The Football League Paper - - NEWS - By John Lyons

HIS English may be ‘very bad’ and the weather ‘very cold’ but Abel Her­nan­dez is just start­ing to feel at home in this coun­try.

It hasn’t been easy for the Uruguayan to set­tle.

For starters, there was the pres­sure of hav­ing to deal with a club record £10m price tag when he joined from Ital­ian out­fit Palermo in Septem­ber 2014.

Ini­tially, it seemed as though the 25-year-old could deal with the ex­pectancy in the Pre­mier League gold­fish bowl.

He net­ted three goals in his first five ap­pear­ances – against West Ham, Manch­ester City and Arse­nal.

But then the goals dried up. His only other strike last term came against Chelsea in March. Four goals for £10m wasn’t the equa­tion the Tigers had ex­pected as they slumped to rel­e­ga­tion just a year af­ter reach­ing the FA Cup fi­nal.

Many thought Her­nan­dez would jump ship, with a re­turn to Italy his likely des­ti­na­tion, but he’s still here and be­gin­ning to show why man­ager Steve Bruce was will­ing to shell out such a huge sum.

Seven Cham­pi­onship goals have played a big part in Hull’s climb to the top of the ta­ble, while he’s also notched an­other in the Cap­i­tal One Cup.

It’s brought a smile back to his face – even though words, in English at least, are a bit harder to come by.


That’s why The FLP de­cided to make it eas­ier for him and con­duct an in­ter­view in his na­tive tongue, Span­ish, af­ter Hull’s im­pres­sive 2-0 vic­tory at Brent­ford took them to the sum­mit in mid­week.

Asked about his English, he ex­plained: “It’s very bad. I’ve been try­ing to take classes for a year but be­cause of my time with the na­tional team and other things, I haven’t had many.

“It’s im­por­tant to start them again to speak a lit­tle.

“Af­ter five and a half years with Palermo, my Ital­ian is very good. It’s eas­ier for a Span­ish speaker to learn than English, which is very dif­fi­cult.”

But one com­mon lan­guage in foot­ball is goals – and Her­nan­dez is en­joy­ing be­ing back on the score­sheet reg­u­larly this term, even if he in­sists the Cham­pi­onship isn’t easy.

“Per­haps it’s a lit­tle harder, tougher,” he said. “Maybe the games are more dif­fi­cult than in the Pre­mier be­cause all the teams go out to win and you have to play in dif­fi­cult sta­di­ums, like the one tonight which is small and they pres­sure you. But I’m adapt­ing well to the Cham­pi­onship.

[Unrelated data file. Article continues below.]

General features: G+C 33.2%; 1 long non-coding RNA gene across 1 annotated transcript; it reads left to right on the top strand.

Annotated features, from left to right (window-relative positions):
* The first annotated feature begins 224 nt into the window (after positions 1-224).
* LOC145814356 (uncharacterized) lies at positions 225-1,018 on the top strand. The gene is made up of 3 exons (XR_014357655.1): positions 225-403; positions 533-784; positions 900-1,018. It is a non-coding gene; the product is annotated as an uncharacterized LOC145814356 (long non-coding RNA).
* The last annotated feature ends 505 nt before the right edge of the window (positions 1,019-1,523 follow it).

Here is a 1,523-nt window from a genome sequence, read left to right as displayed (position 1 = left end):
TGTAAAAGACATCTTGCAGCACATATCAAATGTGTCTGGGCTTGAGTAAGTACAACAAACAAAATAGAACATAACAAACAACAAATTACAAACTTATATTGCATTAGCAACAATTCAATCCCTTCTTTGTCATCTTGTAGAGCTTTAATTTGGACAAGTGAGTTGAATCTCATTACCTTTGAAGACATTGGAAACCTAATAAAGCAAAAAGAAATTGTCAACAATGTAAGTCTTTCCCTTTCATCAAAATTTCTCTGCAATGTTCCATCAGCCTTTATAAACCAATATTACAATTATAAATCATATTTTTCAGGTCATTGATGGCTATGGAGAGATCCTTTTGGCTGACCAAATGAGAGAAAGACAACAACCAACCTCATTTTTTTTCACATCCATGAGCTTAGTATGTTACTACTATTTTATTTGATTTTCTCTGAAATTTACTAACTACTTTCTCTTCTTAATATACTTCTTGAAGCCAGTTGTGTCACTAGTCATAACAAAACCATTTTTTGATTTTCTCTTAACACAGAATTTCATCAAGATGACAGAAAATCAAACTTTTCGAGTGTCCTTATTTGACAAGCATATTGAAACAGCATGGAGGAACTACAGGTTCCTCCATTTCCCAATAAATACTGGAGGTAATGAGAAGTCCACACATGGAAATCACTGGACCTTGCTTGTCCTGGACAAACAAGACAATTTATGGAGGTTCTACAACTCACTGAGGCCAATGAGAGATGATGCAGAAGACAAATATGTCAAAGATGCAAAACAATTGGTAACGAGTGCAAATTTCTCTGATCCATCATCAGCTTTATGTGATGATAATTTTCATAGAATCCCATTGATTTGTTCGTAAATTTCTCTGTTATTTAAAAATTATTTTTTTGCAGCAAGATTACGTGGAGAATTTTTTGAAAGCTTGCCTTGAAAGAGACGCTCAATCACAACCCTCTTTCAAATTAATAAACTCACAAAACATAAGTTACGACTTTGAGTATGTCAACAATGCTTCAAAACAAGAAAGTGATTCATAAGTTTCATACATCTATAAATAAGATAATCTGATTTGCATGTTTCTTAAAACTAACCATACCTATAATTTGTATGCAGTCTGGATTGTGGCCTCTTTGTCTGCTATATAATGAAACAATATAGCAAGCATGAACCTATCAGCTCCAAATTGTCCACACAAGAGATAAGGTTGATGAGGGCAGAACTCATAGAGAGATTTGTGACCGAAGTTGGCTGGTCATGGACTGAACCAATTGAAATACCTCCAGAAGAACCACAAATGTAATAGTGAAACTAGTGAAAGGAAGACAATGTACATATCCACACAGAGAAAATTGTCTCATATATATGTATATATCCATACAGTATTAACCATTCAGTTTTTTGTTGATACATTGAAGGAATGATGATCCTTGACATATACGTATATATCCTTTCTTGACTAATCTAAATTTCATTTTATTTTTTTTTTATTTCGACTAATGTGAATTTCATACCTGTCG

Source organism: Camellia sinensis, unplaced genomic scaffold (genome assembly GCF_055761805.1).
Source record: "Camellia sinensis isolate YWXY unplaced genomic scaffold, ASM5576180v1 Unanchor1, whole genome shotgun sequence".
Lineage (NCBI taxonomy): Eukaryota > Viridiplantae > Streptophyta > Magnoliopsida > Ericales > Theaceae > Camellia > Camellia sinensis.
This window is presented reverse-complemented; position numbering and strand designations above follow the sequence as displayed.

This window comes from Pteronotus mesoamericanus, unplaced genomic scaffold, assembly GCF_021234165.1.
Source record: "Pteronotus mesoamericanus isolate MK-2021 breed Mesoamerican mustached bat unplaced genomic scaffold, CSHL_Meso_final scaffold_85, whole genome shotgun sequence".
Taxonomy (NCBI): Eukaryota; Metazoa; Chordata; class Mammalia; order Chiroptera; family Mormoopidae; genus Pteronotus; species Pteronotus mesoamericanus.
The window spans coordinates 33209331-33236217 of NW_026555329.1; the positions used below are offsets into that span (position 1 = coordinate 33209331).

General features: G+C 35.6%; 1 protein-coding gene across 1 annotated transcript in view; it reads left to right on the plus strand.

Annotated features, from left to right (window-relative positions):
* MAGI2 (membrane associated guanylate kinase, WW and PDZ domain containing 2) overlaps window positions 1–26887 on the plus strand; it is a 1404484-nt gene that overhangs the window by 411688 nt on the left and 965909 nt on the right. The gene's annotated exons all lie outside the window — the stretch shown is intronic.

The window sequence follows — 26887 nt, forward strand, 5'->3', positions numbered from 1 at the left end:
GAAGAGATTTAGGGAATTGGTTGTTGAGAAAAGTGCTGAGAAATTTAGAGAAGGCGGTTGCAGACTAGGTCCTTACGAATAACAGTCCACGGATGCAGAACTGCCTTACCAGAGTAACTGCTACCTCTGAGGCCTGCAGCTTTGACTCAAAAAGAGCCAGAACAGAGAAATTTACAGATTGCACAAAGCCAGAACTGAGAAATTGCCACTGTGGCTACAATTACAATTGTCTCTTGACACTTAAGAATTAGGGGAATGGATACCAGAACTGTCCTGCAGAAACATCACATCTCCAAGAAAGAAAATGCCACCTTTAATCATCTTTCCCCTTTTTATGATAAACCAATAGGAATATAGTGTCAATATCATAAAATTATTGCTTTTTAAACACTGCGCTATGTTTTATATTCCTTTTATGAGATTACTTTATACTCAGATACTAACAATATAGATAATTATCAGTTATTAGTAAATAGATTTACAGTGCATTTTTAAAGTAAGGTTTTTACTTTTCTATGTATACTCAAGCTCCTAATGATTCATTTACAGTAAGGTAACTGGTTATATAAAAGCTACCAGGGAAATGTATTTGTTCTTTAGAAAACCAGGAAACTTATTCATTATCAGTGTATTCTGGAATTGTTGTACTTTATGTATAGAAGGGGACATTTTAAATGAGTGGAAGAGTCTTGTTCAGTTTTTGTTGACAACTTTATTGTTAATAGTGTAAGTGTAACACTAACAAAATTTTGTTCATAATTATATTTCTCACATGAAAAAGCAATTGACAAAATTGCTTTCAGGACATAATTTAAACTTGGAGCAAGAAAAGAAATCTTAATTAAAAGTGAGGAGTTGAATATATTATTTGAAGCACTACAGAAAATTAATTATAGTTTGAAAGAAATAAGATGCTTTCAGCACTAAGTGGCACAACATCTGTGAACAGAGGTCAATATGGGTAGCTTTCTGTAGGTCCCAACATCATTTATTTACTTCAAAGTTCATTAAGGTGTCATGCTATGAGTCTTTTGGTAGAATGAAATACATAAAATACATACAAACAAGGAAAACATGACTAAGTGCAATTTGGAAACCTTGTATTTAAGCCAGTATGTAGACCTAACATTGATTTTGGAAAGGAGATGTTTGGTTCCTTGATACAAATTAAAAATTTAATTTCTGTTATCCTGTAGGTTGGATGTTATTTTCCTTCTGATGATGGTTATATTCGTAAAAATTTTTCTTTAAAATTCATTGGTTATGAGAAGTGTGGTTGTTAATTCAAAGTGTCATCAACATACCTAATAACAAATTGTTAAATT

“I’m play­ing the ma­jor­ity of the

games and I’m happy per­son­ally be­cause I’m scor­ing goals. We’ve got a good team and we’re ready to fight for pro­mo­tion. We need to stay on this path.

“To­day we’re top of the league and that’s im­por­tant. Our ob­jec­tive is pro­mo­tion to the Pre­mier League so we’re happy now – but there’s a long way to go.”

If Hull are to get there, then Bruce’s pow­er­ful squad will all have a part to play – and Her­nan­dez, who played for Pe­narol and Cen­tral Es­panol in his na­tive Uruguay be­fore mov­ing to Italy in 2009, could be cru­cial.

“I haven’t set my­self a def­i­nite tar­get, but I would like to score more than 15 goals,” he said. “That could help to get us to the Pre­mier League – and that’s where ev­ery­one wants to be.”

If he does score the goals that take Hull back to the top-flight, then Her­nan­dez will be a pop­u­lar man among the sup­port­ers. He’s al­ready a fan of them.

“In com­par­i­son to Italy, the fans are a lit­tle calmer,” he said.“They back you dur­ing the games, but they give you space away from the pitch which is im­por­tant for a player.


“Hull is a small city, quiet and I be­lieve it´s what I needed af­ter liv­ing for nearly six years in Palermo, a big, crazy city. It´s im­por­tant be­cause I can be calm.”

Aside from his club com­mit­ments, Her­nan­dez also has his na­tional team to think about. Al­though the hold­ers had an unin­spir­ing Copa Amer­ica – los­ing to hosts and even­tual cham­pi­ons Chile 1-0 in a tem­pes­tu­ous quar­ter- fi­nal that saw Paris Saint-Ger­main’s Edin­son Ca­vani sent off – they’ve started the World Cup qual­i­fiers well.

Af­ter a 2-0 win in Bo­livia, Her­nan­dez was one of Uruguay’s scor­ers in their 3-0 vic­tory against Colom­bia in Mon­te­v­ideo last month.

With the likes of Diego For­lan, Ca­vani and Luis Suarez, Uruguay have been blessed with top-qual­ity strik­ers over the last decade.

“It’s beau­ti­ful to have play­ers of this level and I can learn from them,” said Her­nan­dez.

“I feel as though I’m still young and I can im­prove. I’m work­ing day to day to learn new things.

“We’re miss­ing Suarez, who is a fun­da­men­tal piece of the na­tional team, at the mo­ment but for now we´re do­ing well.

“I’m play­ing more and I feel more com­fort­able.

“The Copa Amer­ica was dis­ap­point­ing. We thought we could fight un­til the fi­nal but there was a lot of con­tro­versy against Chile. Now we have to look for­ward and try to qual­ify for Rus­sia.”


But first and fore­most, Her­nan­dez’s bread and but­ter will be at­tempt­ing to help Hull back to English foot­ball’s top ta­ble – and sur­vive an­other win­ter in the north of England.

He added: “It’s very cold in com­par­i­son to Uruguay and Palermo.

“I’m try­ing to adapt, but I’ve been here for more than a year and I’m still feel­ing the cold more than nor­mal.

“In the win­ter, I’ll need gloves, hats, every­thing to stay warm!”

PIC­TURE: Ac­tion Images

POINT­ING THE WAY: Abel Her­nan­dez has had plenty to cel­e­brate this sea­son

TALK TIME: Her­nan­dez is in­ter­viewed by The FLP’s John Lyons

PRIDE: Her­nan­dez play­ing for Uruguay

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